ADJ:  This sergeant said, "Oh, you're going to Americal Division in Chu Lai," and I asked, "Where is that?" pointed on  map "up there," and he added sarcastoca;;y, "Oh, you're dead."  He seriously said that to me.  "Ooh," he said, you know.  ... It was like, "I don't even know where I'm going and, now, I'm feeling like [it will be bad]," and so, we get on this [plane], got all my gear, including a guitar I brought with me, too, and got on this C-130.  ... This big C-130, the back opened.  We climbed the ramp and there are no seats on it.  Here are a hundred soldiers, getting on this C-130, and then, a crew chief says, "Okay, grab [a hook].  Everyone put your fingers in that," and we're making what we call a combat insertion.  Everyone had to put their fingers in these little hooks, these tie down hooks, and had to hold our luggage ... between our legs.  Seriously, that's how we took off.  Then, the aircraft backed out of sandbag revetments.  I'd never seen an aircraft back out of revetments before.  We landed in Chu Lai in I Corps in the north and it was really hot and I was not feeling well.  ... I'm standing in another line in the heat and pass out.  They took me in to ... see a doctor, who at first thought I had malaria, which is impossible, I learned since I was only in Asia a few days.  He put me into this MASH [Mobile Army Surgical Hospital] hospital.  I was not at the real nice, modern hospital that they have in Chu Lai.  ... I get in this hospital and I'm in this hospital, feeling really ill, and there are several other patients.  ... Some were wounded and one big sergeant had jungle rot feet. I was the only officer in this quansa-hut similar and primitive to the movie M*A*S*H [(1970)] or the TV series M*A*S*H [(1972-1983)].  I'm in there, feeling really lonely and depressed.  I don't know anyone, ... but the corpsman and doctor took care of me and saw me every day.  ... I lost my voice; I couldn't speak.  I had laryngitis and, after three days, I began to feel better and was up and moving around.  Oh, and that second night, they had a mortar attack and they had to take us all [out] and put us into a bunker.  We're all sick.  ... They're helping us, I could walk.  It was kind of scary.  On the third day I ... had my first experience going into one of these outhouses in the daytime.  ... So, I'm ... taking care of business.  It has screens all around it, to keep air coming through, and I see three Vietnamese girls walking up holding hands talking, giggling to each other..  ... I was really not feeling like I wanted girls to be walking by when they can see my head and they know exactly what I'm doing. ...  That was not funny at the time; ... now, it's hilarious but it was not funny at the time.  So, then, I walk up this big cliff and looking at this beautiful South China Sea and I see this helicopter go by.  ... I'll be darned, it's the same kind of helicopter I flew at Fort Wolters in flight school, and I said, "What the heck?"  I said, "That, those things (0H-23 Ravens) are obsolete.  I can't even believe they're using them," and I'm thinking to myself, "Well, I'm in the armor branch.  They're going to surely send me into some sort of a gunship unit or something exciting like that.  I'm going to be in some really exciting gunship unit."  I just knew that, and I'm seeing these little helicopters go by, ... the kind I flew in primary flight school.  Two weeks later--no one knows I'm there, I'm getting no mail, I'm just alone.  No one comes to visit me, because no one knows who I am or anything, or where I am, because I hadn't been assigned to a unit.  Somebody comes to pick me up and I'm assigned to the 23 aviation battalion.  A second lieutenant--I'm a first lieutenant now--is filling out this paperwork on me (I was promoted to first lieutenant at flight school).  He says, "Oh, you're going to Americal, but you're going to Div Arty Air," and I said, "Okay, what is a Div Arty Air?" and he says, "Oh, that's division artilleryviation."  I said, "I'm in armor, I'm not in the artillery branch."  He goes, "That's where you're going.  ... They need pilots."  So, I said, "Okay, well, what kind of aircraft do they fly?" and he said, "Oh, they fly the OH-23s."  "Darn 'I think' an obsolete helicopter." Later I learned I would be flying a G model, which is a more beefier model than I flew in flight school.   Most pilots, when they start off in Vietnam, at that time, flew as copilot for three to four months in a Huey.  The aircraft commander is showing him the ropes, showing him how to do things safely, and so forth.  When you're flying a scout helicopter in Vietnam, you fly alone. ... They gave me five hours of orientation flying, ... two hours dual and three solo.  In the two hours of dual, the veteran pilot showed me the firebases, places we typically flew to.  Two days later enough to [fly], I'm flying my first mission, and I'm scared to death.  I've got a map, I've a booklet of radio frequencies and call signs.  I have two little radios--and they told me the FM radio hardly ever works--and so, I'm scared.  You wore a "chicken plate," which is a ceramic plate of body armor, over your chest.  You wore a flight suit, gloves, helmet.  ... The aircraft transmission was to your back and you sat on some armor plating, in a little seat like that, and that's what I was flying in and picking up, carrying all kinds of stuff in this little aircraft for the first couple of months, until the Loaches [the Hughes OH-6 Cayuses] arrived to replace the OH-23's.  When the Loaches came, we got a "Corvette."  It was the latest, most neatest helicopter at the time.  ... It looks like a little eggshell, with a powerful turbine engine.  ... It cruised at 108 knots, which was as fast as a Huey.  The little Raven I flew flew at sixty-five knots..., almost, almost twice as fast.  It had ... a back seat and, for more types of missions, ... it had an armored-plated seat all around you.  You felt invincible, as you sat in this nice armored seat, with your chicken plate, which is the armor-plated vest, and you had a flight suit and gloves and helmet and you thought you were pretty safe.  Of course, you're twenty-two years old, and full of piss and vinegar.  We flew all sorts of scouting missions:  ... Convoy cover, ash and trash, recon, liason, etc.  When you flew convoy cover, you flew with a crew chief with an M60 machine-gun off the side.  Often we flew important passengers, like a technician or a colonel or somebody, or a soldier who was needed for some [task], had some specific skill, that had to go out somewhere.  We also flew people out, on missions like LLRPs, or long-range reconnaissance patrol people, that we'd insert with a couple helicopters.  ... You'd drop them off in one place and you'd pick them up six or seven days later in another place and they'd set up listening devices, and so forth, in the field. ... We also supported the Marines in Da Nang, in scouting missions.  We'd fly ... around with an aerial observer.  Sometimes, the observer was a second or first lieutenant who was an infantry lieutenant, who wanted to see the terrain, or a captain who wanted to see, what the land looked like.  We flew for MACV [Military Assistance Command, Vietnam], which meant that we flew Vietnamese civilians and soldiers around.  I've flown prisoners, ... North Vietnamese prisoners, Vietcong prisoners.  I've flown American prisoners to headquarters in Chu Lai.  I never knew what they did, but I've had to fly them, pick them up and take them places.  Flown peasants--I would never fly a South Vietnamese without an American putting him onboard, because you never knew who you were carrying.  ... We couldn't carry a lot of equipment, so, we only carried really key equipment around, like FADAC [Field Artillery Digital Automatic Computer] computers, which were really important back in those days for the artillery guns, and so forth.  We flew those around.  We would fly various types of key things around, like instruments, radar equipment and that sort of thing, that they set up.  We would fly hot chow to places that the Hueys couldn't get in very easily, because the Loach was small and could fit into really tight areas.  Like, lookout points and pinnacles and tops of mountains and things.  The Colonel, a full-bird colonel, wanted hot chow to go to every one of his soldiers at least one day a week.  So, we would fill up the back of the helicopter with hot chow, ice cream, sometimes, and we would take that up to them.  We flew a small helicopter with a variety of missions it could do.  We would also fly out to ships supporting us, like the [USS] New Jersey and the USS Boston.  ... We flew from Da Nang all the way down to Duc Pho, and then, inland over the mountains, about forty or fifty miles. Never flew across the borders.  ... Our terrain varied from mountains to coastal plain.  Those are the types of missions we flew in Divarty Air.  ... I'll tell you about some of the missions, in more detail.  I know you probably want to hear something about them.  ... I received seventeen combat Air Medals.  Each Air Medal was for twenty-five combat missions.  I experienced a lot combat type flying.  [When] you took off each day, ... you had polished boots, you were clean, showered every day, although the shower we had was not [with hot running water].  We had running water to drink, but no running water for showering.  ... The pilots before us put together a tank from a jet aircraft above this little shed that was built behind our hooches.  Hooches were just little frame buildings with screen windows and metal roofs that were built ... before I got there.  ... The tank was put on the top of the shed.  If you remembered to fill it up with water, the sun would heat it.  So it would be relatively warm when you showered in the morning.  To tell you about our hooches. Everyone improved the hooch that you lived in.  Over time, they became more comfortable. We built a little club by extending two hooches together.  The people before us built that and we improved it with furniture and other things. ... We had at least two meals a day at the officers' club, ... which was close to us.  ... We had breakfast at the officers' club, and then, ... our shoes were always shined and our uniforms were always clean from our hootch maid , Luan.  We smelled civilized, unlike the people we would pick up in the fields, who did not smell [good].  They didn't know they smelled bad, but ... we knew they stank. ... When we took off, we would turn and over the sea toward land, in five minutes, you could be shot at.  It was just that kind of a war.  When you returned to our heliport, and you'd be in a nice, clean, relatively safe, place.  Except ... we did get rocketed on a regular basis.  Rockets would come in and be poorly guided and aimed but occasionally did hit something.  So, that's the kind of war it was.  You lived in a relatively safe place and you're clean, yet your flew over dangerous territory every day.   We ate well.  [We] ate most of our meals there, except, sometimes, at lunch, I'd eat with the troops on the field.  ...  That's the basic kind of thing we did on a day-in-and-day-[out] basis.  ... The first few months I was there, I flew a lot.  They would sure work the new guys real hard.  I flew 110 hours that first month.  That's a lot of flying.  All of flight school was 220 hours, in a year, and that's a lot of flying.  ... I flew over 100 hours a month for the first three months I was there.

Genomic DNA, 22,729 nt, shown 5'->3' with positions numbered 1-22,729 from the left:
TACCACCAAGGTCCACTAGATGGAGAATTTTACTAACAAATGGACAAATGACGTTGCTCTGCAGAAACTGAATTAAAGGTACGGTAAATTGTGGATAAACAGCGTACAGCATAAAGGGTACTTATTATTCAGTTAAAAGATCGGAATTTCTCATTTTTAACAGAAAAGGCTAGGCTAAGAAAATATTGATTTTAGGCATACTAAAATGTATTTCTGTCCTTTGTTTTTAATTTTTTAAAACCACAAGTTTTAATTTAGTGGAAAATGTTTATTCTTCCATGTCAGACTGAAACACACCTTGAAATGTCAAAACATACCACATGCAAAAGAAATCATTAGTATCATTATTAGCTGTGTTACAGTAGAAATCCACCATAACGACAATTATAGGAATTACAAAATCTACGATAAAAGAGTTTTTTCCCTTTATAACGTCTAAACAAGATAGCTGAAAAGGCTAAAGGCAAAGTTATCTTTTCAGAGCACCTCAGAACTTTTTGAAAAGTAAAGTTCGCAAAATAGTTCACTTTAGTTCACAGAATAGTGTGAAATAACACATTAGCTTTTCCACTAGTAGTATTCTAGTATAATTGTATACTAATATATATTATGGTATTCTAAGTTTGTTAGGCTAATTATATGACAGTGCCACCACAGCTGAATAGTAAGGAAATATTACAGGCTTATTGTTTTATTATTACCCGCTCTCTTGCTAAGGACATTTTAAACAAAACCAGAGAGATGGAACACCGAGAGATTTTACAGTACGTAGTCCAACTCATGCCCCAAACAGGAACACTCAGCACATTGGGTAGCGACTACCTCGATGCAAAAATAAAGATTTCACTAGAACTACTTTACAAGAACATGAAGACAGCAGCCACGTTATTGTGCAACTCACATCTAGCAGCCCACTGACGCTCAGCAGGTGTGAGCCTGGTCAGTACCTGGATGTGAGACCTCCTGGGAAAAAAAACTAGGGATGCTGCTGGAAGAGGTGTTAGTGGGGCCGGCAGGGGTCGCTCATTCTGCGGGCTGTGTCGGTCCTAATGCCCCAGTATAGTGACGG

SI:  Were there limits on how much you could fly in a given time period?